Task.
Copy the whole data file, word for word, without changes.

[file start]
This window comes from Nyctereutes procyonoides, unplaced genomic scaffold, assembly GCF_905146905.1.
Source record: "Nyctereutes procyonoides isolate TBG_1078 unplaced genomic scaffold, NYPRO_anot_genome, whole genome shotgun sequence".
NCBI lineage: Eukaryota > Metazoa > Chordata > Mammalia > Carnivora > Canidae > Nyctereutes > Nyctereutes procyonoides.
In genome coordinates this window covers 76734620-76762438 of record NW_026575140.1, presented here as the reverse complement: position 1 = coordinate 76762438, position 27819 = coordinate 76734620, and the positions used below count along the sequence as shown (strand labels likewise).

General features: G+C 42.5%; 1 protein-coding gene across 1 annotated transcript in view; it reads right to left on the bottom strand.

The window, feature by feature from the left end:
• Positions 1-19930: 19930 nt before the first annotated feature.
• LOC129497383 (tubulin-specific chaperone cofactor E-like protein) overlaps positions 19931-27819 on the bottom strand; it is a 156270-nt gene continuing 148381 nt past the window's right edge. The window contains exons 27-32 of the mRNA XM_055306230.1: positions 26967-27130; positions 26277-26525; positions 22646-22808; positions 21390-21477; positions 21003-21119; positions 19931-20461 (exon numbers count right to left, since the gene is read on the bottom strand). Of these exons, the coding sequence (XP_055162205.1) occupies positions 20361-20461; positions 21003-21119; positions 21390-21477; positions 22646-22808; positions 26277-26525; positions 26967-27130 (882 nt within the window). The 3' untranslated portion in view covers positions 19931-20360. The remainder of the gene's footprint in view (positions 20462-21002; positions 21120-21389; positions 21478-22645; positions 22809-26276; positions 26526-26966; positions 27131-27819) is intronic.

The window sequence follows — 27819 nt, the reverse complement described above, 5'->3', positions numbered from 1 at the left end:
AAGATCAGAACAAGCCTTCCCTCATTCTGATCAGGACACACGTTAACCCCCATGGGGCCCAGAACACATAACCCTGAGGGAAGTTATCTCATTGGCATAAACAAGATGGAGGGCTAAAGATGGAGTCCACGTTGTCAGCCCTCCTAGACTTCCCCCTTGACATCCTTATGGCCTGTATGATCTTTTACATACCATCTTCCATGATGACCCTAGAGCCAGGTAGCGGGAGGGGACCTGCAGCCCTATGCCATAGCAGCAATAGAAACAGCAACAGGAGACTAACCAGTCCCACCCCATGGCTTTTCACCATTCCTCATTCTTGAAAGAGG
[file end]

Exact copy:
This window comes from Nyctereutes procyonoides, unplaced genomic scaffold, assembly GCF_905146905.1.
Source record: "Nyctereutes procyonoides isolate TBG_1078 unplaced genomic scaffold, NYPRO_anot_genome, whole genome shotgun sequence".
NCBI lineage: Eukaryota > Metazoa > Chordata > Mammalia > Carnivora > Canidae > Nyctereutes > Nyctereutes procyonoides.
In genome coordinates this window covers 76734620-76762438 of record NW_026575140.1, presented here as the reverse complement: position 1 = coordinate 76762438, position 27819 = coordinate 76734620, and the positions used below count along the sequence as shown (strand labels likewise).

General features: G+C 42.5%; 1 protein-coding gene across 1 annotated transcript in view; it reads right to left on the bottom strand.

The window, feature by feature from the left end:
• Positions 1-19930: 19930 nt before the first annotated feature.
• LOC129497383 (tubulin-specific chaperone cofactor E-like protein) overlaps positions 19931-27819 on the bottom strand; it is a 156270-nt gene continuing 148381 nt past the window's right edge. The window contains exons 27-32 of the mRNA XM_055306230.1: positions 26967-27130; positions 26277-26525; positions 22646-22808; positions 21390-21477; positions 21003-21119; positions 19931-20461 (exon numbers count right to left, since the gene is read on the bottom strand). Of these exons, the coding sequence (XP_055162205.1) occupies positions 20361-20461; positions 21003-21119; positions 21390-21477; positions 22646-22808; positions 26277-26525; positions 26967-27130 (882 nt within the window). The 3' untranslated portion in view covers positions 19931-20360. The remainder of the gene's footprint in view (positions 20462-21002; positions 21120-21389; positions 21478-22645; positions 22809-26276; positions 26526-26966; positions 27131-27819) is intronic.

The window sequence follows — 27819 nt, the reverse complement described above, 5'->3', positions numbered from 1 at the left end:
AAGATCAGAACAAGCCTTCCCTCATTCTGATCAGGACACACGTTAACCCCCATGGGGCCCAGAACACATAACCCTGAGGGAAGTTATCTCATTGGCATAAACAAGATGGAGGGCTAAAGATGGAGTCCACGTTGTCAGCCCTCCTAGACTTCCCCCTTGACATCCTTATGGCCTGTATGATCTTTTACATACCATCTTCCATGATGACCCTAGAGCCAGGTAGCGGGAGGGGACCTGCAGCCCTATGCCATAGCAGCAATAGAAACAGCAACAGGAGACTAACCAGTCCCACCCCATGGCTTTTCACCATTCCTCATTCTTGAAAGAGG